Our final plenary session was facilitated by Dr. Heidi Roop, of the Science and Society research group at Victoria University of Wellington. Dr. Roop studies the science of science communication, and shared insights on how to communicate more effectively with the public. We learned that "knowledge building" efforts, such as having community meetings and developing citizen science initiatives, are most effective in getting the public to understand, appreciate, support, and critically become involved with the science we do. We were able to fold these ideas into short outreach videos that we produced at the end of the workshop. These videos, called FrostBytes, highlight different aspects of ice core research. They will serve as a valuable resource for outreach and engagement, and will be made publicly available on the Climate and Cryosphere (CLiC) and Association of Polar Early Career Science (APECS) websites.
Finally, ICYS was given the opportunity to summarize the workshop during the IPICS conference closing session. We provided the broader ice core community with an early-career perspective on the future of ice core science.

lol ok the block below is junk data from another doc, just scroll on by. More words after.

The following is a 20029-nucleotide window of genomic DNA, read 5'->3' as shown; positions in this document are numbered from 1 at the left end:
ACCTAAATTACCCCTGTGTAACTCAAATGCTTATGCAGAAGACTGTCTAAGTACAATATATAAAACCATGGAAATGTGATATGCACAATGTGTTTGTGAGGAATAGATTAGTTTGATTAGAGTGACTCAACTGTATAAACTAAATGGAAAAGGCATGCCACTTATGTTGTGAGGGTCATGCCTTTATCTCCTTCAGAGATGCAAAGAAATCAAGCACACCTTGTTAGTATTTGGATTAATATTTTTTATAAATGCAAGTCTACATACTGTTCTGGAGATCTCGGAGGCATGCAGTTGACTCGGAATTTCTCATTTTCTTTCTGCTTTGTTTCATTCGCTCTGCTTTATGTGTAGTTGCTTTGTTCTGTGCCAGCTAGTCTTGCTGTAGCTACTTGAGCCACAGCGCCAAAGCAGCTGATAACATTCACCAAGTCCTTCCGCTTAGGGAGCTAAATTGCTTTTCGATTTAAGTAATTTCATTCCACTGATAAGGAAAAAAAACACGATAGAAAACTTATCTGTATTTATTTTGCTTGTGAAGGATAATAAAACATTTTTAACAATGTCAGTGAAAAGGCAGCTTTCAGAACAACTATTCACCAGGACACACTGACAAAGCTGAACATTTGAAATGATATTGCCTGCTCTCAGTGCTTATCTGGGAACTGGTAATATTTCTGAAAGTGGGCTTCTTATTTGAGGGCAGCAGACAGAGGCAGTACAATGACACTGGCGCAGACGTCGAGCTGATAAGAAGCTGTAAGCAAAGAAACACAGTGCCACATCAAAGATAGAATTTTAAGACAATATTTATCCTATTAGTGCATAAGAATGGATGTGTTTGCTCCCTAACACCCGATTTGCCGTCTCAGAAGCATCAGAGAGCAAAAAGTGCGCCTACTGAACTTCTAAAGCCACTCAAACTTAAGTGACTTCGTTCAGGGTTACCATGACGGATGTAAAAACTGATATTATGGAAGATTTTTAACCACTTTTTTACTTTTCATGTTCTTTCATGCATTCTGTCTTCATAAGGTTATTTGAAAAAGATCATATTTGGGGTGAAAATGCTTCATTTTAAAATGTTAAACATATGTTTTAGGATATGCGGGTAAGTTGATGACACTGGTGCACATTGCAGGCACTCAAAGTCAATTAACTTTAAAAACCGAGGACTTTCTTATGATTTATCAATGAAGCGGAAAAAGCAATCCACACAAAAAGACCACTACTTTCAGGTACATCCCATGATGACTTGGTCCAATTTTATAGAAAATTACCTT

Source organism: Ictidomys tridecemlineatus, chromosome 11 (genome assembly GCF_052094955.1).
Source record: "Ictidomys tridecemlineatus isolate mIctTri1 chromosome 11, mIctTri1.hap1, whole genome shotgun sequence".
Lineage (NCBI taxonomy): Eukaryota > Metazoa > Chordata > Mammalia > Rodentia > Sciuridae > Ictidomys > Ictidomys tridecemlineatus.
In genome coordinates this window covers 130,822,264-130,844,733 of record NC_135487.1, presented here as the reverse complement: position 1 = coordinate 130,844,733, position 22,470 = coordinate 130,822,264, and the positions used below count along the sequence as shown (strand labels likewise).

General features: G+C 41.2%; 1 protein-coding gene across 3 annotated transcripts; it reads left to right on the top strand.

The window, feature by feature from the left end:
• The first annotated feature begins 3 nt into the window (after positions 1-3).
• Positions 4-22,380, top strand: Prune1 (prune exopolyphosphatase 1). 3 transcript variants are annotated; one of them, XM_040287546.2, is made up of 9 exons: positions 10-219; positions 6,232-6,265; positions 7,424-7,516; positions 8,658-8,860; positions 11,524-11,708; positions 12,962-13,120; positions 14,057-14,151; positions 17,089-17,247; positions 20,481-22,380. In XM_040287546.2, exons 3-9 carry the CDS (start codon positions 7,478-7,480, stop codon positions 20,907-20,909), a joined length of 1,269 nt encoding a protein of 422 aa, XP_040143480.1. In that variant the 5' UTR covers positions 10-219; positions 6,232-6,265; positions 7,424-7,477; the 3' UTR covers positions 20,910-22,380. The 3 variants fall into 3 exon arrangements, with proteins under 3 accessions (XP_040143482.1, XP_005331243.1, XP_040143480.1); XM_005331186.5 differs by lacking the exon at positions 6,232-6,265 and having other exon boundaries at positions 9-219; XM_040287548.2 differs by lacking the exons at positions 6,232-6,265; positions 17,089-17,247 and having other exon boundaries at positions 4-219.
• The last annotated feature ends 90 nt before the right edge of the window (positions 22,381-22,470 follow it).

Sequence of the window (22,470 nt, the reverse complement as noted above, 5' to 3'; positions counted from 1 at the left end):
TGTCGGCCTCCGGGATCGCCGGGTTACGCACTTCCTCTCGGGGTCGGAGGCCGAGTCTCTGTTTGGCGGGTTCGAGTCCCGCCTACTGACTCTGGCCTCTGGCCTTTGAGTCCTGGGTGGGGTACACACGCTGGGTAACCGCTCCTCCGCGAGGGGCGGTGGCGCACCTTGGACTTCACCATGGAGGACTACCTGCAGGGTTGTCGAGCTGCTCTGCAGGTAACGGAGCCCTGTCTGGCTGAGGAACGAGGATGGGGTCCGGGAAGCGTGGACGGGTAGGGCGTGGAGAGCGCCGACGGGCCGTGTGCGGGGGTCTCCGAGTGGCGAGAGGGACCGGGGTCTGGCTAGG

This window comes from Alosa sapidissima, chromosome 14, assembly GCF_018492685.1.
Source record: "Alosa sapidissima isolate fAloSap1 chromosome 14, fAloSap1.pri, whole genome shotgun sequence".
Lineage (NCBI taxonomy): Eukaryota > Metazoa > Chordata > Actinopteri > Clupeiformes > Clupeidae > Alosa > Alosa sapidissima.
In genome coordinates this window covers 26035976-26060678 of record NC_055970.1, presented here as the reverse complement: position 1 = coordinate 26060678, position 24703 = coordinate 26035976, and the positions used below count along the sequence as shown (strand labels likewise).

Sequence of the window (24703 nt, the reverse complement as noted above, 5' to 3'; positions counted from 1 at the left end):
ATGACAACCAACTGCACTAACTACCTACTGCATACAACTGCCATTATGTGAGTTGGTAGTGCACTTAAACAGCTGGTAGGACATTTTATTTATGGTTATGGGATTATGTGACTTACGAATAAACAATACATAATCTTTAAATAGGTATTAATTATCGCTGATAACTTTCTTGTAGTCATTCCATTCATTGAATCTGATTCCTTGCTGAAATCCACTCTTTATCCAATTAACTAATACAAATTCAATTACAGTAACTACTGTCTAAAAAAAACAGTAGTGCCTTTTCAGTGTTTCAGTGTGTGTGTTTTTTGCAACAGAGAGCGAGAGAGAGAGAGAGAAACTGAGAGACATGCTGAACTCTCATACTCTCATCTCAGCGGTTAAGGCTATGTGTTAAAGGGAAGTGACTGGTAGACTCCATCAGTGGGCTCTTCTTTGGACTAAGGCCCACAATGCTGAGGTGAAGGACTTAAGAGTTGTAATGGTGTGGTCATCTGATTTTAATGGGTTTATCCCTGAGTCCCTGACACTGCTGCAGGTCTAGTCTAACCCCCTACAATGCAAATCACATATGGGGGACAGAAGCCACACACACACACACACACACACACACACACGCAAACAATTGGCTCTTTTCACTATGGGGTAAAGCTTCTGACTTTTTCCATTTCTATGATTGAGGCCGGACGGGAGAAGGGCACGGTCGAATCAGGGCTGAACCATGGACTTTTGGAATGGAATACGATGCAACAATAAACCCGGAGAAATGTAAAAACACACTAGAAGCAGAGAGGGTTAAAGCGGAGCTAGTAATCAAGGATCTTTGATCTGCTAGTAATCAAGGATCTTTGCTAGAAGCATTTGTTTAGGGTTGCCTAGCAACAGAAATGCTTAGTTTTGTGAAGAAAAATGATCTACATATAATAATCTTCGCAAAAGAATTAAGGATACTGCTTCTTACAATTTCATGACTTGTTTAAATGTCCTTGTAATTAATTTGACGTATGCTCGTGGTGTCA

PAGES generously supported six travel packages for early career researchers from developing countries to attend the workshop. Travel support for early career attendees was also provided by the US National Science Foundation, the IPICS 2016 conference sponsors, the EPICA Descartes Prize, and the West Antarctic Ice Sheet Divide ice core program. Lunch was kindly supported by Climate and Cryosphere (CLiC).
The first of its kind, the 2016 ICYS Workshop was successful in both building a more cohesive international community of early career researchers in ice core sciences, as well as providing those researchers with information and skills useful to their developing careers, the primary goals of ICYS. Many attendees remarked that simply meeting fellow early career scientists the day before the main meeting improved their conference experience and sense of involvement in the community. Participants were asked to provide feedback on the workshop and we received many positive responses, such as:
"Thank you very much for establishing this great event! The science communication part was most useful, we have very few opportunities to learn about it while it becomes a more and more important part of science."
"I enjoyed the panel discussion on the future of ice core sciences. As young scientists we are lacking knowledge of the big picture in research trends. It is really helpful to get some ideas from experienced scientists."
"The communication part was most useful. Scientists tend to forget how simple they have to keep a message for the average population of our planet."
"Heidi was great! Very useful, and I appreciate the participative aspects of it."
"You guys rock. Thanks for the hard work, thanks for pumping energy into the community!!!"